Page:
11th mar, 2008

The power of free

The combined reading of the Wired special “Free! Why $0.00 Is the Future of Business ” and Tobias Buckell´s very nice blogpost ” Free ebooks, three points, and a whole lot of rambling” inspired me this morning.
 

Buckell relates several stories where authors who have published some of their works as free e-books have been accused of wrong doing. Niel Gaiman – who just published the “American gods” novel as a free e-book -  tells that he is accused of devaluating the book (as in all books) by giving it away. Buckell´s analysis is that there can be increased sales in giving books away for free, and tha’ts why publishers (who makes a living from selling books) are starting to give free samples or whole books away without compensation. Several authors have experiences increased sales after publishing free content.
 

So why do it?

  • Firstly most books stop selling after a year or so (like music)…so why not give it away for free as an e-book?
  • Second its a way to gain attention…if nobody knows you nobody will buy your book and you cannot expect your publisher to market you as Harry Potter without a proven track record.

 

But giving something away for free is not a recipe for automatic success, as Buckell tells. ” People who’ve been blogging 10+ years and building up a large audience have what is called by marketing experts, a platform. A platform from which to shout and distribute and encourage. It’s that platform that often makes a big difference. But a lot of people mistake the platform with the technology (ie: give away a free ebook/make millions. Start blog, make millions). They miss the hard work part.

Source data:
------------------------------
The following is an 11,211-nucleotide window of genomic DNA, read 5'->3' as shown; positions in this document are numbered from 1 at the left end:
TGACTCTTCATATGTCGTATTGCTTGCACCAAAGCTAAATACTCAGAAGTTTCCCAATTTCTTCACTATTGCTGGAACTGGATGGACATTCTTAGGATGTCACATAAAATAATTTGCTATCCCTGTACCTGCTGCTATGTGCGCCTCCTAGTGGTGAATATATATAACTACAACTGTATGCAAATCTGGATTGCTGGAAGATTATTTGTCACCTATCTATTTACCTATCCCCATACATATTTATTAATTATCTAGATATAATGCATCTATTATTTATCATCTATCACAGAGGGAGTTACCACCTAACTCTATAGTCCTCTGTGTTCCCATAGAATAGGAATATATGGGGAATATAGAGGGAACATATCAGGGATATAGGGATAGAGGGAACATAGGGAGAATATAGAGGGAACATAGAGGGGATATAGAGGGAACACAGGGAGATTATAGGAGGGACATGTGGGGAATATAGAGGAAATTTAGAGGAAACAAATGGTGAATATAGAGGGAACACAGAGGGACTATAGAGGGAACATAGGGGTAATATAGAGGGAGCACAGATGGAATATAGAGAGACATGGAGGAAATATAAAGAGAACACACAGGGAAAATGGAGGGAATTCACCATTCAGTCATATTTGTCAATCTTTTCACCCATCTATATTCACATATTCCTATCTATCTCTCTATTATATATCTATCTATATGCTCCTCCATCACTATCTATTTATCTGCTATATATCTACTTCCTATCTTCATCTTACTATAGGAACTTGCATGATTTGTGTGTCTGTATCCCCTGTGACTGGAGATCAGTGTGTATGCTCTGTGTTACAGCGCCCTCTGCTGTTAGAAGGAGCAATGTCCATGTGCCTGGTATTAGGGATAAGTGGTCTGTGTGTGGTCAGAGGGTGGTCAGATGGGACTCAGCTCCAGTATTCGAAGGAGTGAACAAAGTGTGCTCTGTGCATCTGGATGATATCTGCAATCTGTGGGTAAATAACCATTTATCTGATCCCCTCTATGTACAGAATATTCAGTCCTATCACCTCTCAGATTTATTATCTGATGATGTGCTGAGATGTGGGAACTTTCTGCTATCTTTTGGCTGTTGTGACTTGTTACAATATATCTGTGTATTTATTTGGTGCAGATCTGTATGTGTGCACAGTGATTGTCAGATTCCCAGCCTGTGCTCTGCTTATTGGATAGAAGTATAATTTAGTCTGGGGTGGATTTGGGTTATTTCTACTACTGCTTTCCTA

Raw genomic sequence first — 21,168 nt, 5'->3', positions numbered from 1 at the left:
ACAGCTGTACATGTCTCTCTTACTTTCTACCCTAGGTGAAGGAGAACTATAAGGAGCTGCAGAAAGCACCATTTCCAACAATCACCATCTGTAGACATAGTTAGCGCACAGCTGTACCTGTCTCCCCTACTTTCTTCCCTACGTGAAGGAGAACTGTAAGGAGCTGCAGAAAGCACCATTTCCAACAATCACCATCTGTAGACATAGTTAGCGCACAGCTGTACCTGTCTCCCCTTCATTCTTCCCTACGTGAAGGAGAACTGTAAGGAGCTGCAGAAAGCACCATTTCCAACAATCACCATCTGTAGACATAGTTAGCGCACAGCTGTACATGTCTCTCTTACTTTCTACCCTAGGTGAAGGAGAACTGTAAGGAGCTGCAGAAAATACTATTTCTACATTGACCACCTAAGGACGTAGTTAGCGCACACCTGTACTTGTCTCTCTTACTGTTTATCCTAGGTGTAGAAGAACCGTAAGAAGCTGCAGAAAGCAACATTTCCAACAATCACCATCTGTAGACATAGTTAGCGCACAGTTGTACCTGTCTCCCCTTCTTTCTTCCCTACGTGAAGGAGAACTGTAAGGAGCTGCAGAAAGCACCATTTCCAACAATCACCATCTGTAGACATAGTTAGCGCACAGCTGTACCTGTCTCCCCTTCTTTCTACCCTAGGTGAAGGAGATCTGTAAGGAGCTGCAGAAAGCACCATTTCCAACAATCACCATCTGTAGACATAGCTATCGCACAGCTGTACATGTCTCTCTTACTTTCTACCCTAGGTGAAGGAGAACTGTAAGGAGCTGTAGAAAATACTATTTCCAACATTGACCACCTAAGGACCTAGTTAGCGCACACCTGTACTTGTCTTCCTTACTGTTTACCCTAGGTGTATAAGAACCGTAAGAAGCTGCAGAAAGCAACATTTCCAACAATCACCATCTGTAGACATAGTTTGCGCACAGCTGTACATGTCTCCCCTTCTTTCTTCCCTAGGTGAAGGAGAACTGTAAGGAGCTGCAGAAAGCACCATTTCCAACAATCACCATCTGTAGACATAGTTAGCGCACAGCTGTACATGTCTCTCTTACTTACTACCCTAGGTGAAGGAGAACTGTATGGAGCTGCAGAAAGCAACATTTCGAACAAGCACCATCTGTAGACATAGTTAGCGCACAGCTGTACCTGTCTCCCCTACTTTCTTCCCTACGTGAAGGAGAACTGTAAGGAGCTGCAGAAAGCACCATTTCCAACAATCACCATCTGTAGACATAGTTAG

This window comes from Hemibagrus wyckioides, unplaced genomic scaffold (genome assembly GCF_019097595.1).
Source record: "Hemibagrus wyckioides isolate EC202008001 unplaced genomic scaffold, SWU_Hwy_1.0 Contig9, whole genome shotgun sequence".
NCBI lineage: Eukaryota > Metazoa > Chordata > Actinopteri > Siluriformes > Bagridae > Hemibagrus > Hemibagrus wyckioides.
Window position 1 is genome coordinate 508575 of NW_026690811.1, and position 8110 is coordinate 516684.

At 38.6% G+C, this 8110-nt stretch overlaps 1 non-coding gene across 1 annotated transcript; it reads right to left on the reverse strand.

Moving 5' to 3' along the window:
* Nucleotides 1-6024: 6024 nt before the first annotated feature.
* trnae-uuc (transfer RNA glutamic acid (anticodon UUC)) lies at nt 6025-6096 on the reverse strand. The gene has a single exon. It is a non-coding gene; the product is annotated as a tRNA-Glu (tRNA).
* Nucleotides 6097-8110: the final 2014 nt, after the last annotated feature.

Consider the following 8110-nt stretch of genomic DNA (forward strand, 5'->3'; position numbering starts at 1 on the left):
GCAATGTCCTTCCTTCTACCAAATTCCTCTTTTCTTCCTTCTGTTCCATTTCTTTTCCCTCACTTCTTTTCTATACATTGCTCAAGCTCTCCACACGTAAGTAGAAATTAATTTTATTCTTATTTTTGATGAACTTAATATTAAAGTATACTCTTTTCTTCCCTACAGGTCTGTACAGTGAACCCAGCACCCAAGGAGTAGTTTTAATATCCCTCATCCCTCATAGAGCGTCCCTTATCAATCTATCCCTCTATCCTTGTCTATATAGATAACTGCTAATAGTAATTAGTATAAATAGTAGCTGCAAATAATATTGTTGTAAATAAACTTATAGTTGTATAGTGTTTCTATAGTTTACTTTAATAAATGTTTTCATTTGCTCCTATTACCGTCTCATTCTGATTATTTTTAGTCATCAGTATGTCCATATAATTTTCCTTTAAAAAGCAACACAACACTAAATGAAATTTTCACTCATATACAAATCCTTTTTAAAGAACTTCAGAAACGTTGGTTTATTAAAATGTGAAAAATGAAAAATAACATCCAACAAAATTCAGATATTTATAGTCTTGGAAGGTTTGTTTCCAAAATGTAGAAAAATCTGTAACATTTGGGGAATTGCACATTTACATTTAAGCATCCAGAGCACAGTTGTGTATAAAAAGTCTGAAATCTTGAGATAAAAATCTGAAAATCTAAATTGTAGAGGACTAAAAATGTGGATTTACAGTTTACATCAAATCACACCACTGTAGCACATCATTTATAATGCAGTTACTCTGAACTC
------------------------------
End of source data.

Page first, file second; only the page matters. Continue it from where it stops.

So very true.
 

While doing this I came to think of the free books or DVS´s which sometimes accompany women’s magazines…they are free too. Well first of all it´s mostly Barbara Cartland stuff (which is fine, but in my opinion lacks the quality of fx Gaiman). But the motive from the author/publisher is much the same the be exposed to a larger audience hoping to sell more books.
 

So is the same true for other IP areas? Probably not to the same extent, since the mecanics are different in the different typs of IP. Some patent holders however does licence some of their technologies for free if they have downstream technologies which will profit from an increase in users – its called lock in…think ink printers or standardization. Mostly patent holders will try to recover roylaties from their technologies. Open source projects do a similar kind of thing…giving away the code for free, collecting revenue from service of the same code. In Trademarks the setting free is not so likely…the value of a trademark is that the customer is certain that the company behind the product is reliable…hence if everybody uses the trademark the customer is not sure of the quality behind the product – and most likely the trademark will be lost because of dilution.


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